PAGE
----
While most altars are laden with the favorite foods, sweets, drinks, and harvest fruits of each family spirit, even the most basic altar includes these basic needs:
- WATER to quench the thirst and for purification
- SALT to season the food and for purification
- BREAD to represent the food needed for survival
A washbasin, soap, towel, mirror and comb are placed nearby so the spirits can clean up when they return.
The hand crafted skeletons, Calaveras are funny and friendly rather than frightening or spooky. They represent the beloved dead ones, their occupations and hobbies. As they are placed on the altar, the delightful skeleton figures bring back fond memories and cause the grieving ones to smile. The figures with the smells of favorite foods, help the spirits find the right house.
Three calaveras, which represent the trinity, are placed on the second level.
Colorful tissue paper, papel picado, is cut into intricate designs and strung to flutter over around the altar. This custom comes from the Aztecs who used paper banners in rituals. The colors used represent:
Black for the Prehispanic religions and land of the dead
- Purple from the Catholic calendar to signify pain, suffering, grief, mourning
- Pink for celebration
- White for purity and hope
- Yellow and Orange for the marigold, the sun, light
- Red representing for Christians, the blood of Jesus; and for the indigenous, the life blood of humans and animals
Flowers, symbolizing the brevity of life, are massed and fashioned into garlands, wreaths and crosses to decorate the altar and the grave. The marigold is the most traditional flower of the season. In Aztec times it was called the cempasuchil, the flower of 400 lives.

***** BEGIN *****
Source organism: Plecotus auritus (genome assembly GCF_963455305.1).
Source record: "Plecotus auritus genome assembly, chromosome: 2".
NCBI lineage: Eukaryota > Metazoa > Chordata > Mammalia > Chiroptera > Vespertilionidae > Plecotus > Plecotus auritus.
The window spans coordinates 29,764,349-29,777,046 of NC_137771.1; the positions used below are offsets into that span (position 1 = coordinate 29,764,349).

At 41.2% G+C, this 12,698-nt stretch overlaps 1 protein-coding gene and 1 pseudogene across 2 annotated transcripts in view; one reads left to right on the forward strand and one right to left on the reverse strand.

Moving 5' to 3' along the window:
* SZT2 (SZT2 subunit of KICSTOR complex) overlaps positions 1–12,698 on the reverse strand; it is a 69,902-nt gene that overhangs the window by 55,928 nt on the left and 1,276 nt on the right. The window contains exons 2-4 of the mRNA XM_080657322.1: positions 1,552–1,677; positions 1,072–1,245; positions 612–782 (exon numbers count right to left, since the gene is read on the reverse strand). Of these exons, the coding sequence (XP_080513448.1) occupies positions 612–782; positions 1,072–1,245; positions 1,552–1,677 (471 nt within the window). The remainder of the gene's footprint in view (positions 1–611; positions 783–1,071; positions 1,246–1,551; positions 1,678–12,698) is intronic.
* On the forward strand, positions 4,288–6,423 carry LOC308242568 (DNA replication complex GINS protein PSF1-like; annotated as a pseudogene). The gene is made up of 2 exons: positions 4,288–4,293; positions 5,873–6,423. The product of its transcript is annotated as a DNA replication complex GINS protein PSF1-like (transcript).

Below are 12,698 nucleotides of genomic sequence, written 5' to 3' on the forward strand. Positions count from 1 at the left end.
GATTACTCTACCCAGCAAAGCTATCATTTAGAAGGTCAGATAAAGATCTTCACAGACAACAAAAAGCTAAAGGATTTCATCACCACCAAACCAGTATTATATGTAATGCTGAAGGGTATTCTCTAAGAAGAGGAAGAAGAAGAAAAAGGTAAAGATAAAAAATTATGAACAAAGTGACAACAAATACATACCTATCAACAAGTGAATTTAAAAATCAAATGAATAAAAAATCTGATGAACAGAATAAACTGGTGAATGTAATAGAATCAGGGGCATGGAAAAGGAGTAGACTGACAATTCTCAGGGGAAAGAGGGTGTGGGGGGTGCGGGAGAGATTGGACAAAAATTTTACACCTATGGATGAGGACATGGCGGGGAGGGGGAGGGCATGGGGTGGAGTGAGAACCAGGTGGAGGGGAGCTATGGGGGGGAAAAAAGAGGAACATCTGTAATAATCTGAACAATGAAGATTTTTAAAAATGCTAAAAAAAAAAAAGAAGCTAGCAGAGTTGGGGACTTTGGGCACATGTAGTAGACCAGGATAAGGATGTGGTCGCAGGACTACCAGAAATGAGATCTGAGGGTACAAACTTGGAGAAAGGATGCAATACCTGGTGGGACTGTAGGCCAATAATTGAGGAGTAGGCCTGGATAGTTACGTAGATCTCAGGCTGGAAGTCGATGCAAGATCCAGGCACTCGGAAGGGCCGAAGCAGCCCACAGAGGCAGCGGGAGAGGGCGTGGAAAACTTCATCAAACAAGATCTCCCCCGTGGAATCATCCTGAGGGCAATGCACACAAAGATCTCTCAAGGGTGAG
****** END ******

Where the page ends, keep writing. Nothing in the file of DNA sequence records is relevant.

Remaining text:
The fragrance of the cempasuchil leads the spirits home. Sometimes paths of the petals lead out of the cemetery and to the house to guide the spirits. A cross of marigold petals is formed on the floor so that as the spirit approaches the alter, he will step on the cross and expel his guilt.
Personal items of the spirits remembered, the child’s toys, household saints, photos of those honored are added to the altar, along with the tools and utensils used each day, serapes, guitars or drums, gourds for carrying water and cigars or cigarettes.
The Mexican flatters and woos death, he sings to her, dances with her, lifts his glass to her, he laughs at her. Finally, he challenges her, and in the challenging, death loses her power to intimidate him Once he knows death intimately, death is no longer wrapped in a cloak of mystery or causes him to fear the darkness.
Once the fear of death has been defeated, the clutch she has on the hearts and minds of the living is lessened once and for all. Death’s morbid side is buried under music and remembrances, while skeletons laugh and dance and sing as Mexico celebrates life in its embrace of death.
4 thoughts on “Los Dias de los Muertos (the Days of the Dead)”
Hi Mrs. King,
I enjoyed the read. Thank you for the content.
Would you be able to provide any cited materials for this article?
I would like to use it in the classroom.
I am delighted you find the article interesting.
You are free to use this material in your classroom provided you quote its source –
Judy King. 2003. “Los Dias de los Muertos (the Days of the Dead).” MexConnect.com
You will find further articles about Day of the Dead on our site via our Day of the Dead resource page:
Good luck in your teaching, TB (Editor).
Hello Mrs. King,
Will you please share the references you used for the article you wrote? Thanks, Tammy
Dear Tammy, I’m sorry to disappoint you but, unfortunately, Mrs King wrote this article some years ago and no longer has any of her notes. I wish you well with your project, TB. (Editor)